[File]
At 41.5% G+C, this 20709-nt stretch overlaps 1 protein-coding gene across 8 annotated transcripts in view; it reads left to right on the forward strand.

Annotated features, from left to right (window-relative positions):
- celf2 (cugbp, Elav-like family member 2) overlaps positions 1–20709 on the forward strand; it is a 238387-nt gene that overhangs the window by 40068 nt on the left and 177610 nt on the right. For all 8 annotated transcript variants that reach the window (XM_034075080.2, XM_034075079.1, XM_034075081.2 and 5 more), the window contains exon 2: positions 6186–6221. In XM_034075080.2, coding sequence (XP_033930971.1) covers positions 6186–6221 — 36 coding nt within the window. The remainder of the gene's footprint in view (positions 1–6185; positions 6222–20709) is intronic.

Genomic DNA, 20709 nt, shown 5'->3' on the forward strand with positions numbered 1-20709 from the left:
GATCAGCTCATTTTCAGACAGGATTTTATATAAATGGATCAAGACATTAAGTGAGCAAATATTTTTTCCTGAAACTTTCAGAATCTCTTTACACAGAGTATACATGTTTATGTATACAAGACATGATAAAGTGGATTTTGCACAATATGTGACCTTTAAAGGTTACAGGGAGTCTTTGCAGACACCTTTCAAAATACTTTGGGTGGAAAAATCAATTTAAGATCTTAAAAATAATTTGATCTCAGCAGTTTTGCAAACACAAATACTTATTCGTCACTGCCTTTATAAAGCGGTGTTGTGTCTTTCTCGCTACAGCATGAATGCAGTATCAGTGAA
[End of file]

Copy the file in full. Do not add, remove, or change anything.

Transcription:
At 41.5% G+C, this 20709-nt stretch overlaps 1 protein-coding gene across 8 annotated transcripts in view; it reads left to right on the forward strand.

Annotated features, from left to right (window-relative positions):
- celf2 (cugbp, Elav-like family member 2) overlaps positions 1–20709 on the forward strand; it is a 238387-nt gene that overhangs the window by 40068 nt on the left and 177610 nt on the right. For all 8 annotated transcript variants that reach the window (XM_034075080.2, XM_034075079.1, XM_034075081.2 and 5 more), the window contains exon 2: positions 6186–6221. In XM_034075080.2, coding sequence (XP_033930971.1) covers positions 6186–6221 — 36 coding nt within the window. The remainder of the gene's footprint in view (positions 1–6185; positions 6222–20709) is intronic.

Genomic DNA, 20709 nt, shown 5'->3' on the forward strand with positions numbered 1-20709 from the left:
GATCAGCTCATTTTCAGACAGGATTTTATATAAATGGATCAAGACATTAAGTGAGCAAATATTTTTTCCTGAAACTTTCAGAATCTCTTTACACAGAGTATACATGTTTATGTATACAAGACATGATAAAGTGGATTTTGCACAATATGTGACCTTTAAAGGTTACAGGGAGTCTTTGCAGACACCTTTCAAAATACTTTGGGTGGAAAAATCAATTTAAGATCTTAAAAATAATTTGATCTCAGCAGTTTTGCAAACACAAATACTTATTCGTCACTGCCTTTATAAAGCGGTGTTGTGTCTTTCTCGCTACAGCATGAATGCAGTATCAGTGAA